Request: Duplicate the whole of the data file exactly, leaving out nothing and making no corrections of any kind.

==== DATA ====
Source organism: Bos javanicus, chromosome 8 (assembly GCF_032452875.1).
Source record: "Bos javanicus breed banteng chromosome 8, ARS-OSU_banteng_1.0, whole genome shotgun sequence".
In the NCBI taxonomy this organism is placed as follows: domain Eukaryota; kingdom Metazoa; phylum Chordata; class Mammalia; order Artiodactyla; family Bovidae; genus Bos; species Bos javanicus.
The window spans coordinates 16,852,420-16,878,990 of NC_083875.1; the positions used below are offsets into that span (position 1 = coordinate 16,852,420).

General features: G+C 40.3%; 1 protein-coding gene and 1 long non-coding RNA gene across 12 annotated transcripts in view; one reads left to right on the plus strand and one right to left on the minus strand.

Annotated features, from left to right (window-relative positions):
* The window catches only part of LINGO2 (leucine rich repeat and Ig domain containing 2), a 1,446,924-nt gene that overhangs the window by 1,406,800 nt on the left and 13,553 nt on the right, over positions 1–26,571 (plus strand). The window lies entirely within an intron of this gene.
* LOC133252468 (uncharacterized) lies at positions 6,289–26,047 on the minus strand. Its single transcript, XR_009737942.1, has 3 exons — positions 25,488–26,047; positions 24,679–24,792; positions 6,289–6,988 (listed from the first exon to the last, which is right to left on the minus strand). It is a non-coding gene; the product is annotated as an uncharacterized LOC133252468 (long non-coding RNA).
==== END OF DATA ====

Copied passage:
Source organism: Bos javanicus, chromosome 8 (assembly GCF_032452875.1).
Source record: "Bos javanicus breed banteng chromosome 8, ARS-OSU_banteng_1.0, whole genome shotgun sequence".
In the NCBI taxonomy this organism is placed as follows: domain Eukaryota; kingdom Metazoa; phylum Chordata; class Mammalia; order Artiodactyla; family Bovidae; genus Bos; species Bos javanicus.
The window spans coordinates 16,852,420-16,878,990 of NC_083875.1; the positions used below are offsets into that span (position 1 = coordinate 16,852,420).

General features: G+C 40.3%; 1 protein-coding gene and 1 long non-coding RNA gene across 12 annotated transcripts in view; one reads left to right on the plus strand and one right to left on the minus strand.

Annotated features, from left to right (window-relative positions):
* The window catches only part of LINGO2 (leucine rich repeat and Ig domain containing 2), a 1,446,924-nt gene that overhangs the window by 1,406,800 nt on the left and 13,553 nt on the right, over positions 1–26,571 (plus strand). The window lies entirely within an intron of this gene.
* LOC133252468 (uncharacterized) lies at positions 6,289–26,047 on the minus strand. Its single transcript, XR_009737942.1, has 3 exons — positions 25,488–26,047; positions 24,679–24,792; positions 6,289–6,988 (listed from the first exon to the last, which is right to left on the minus strand). It is a non-coding gene; the product is annotated as an uncharacterized LOC133252468 (long non-coding RNA).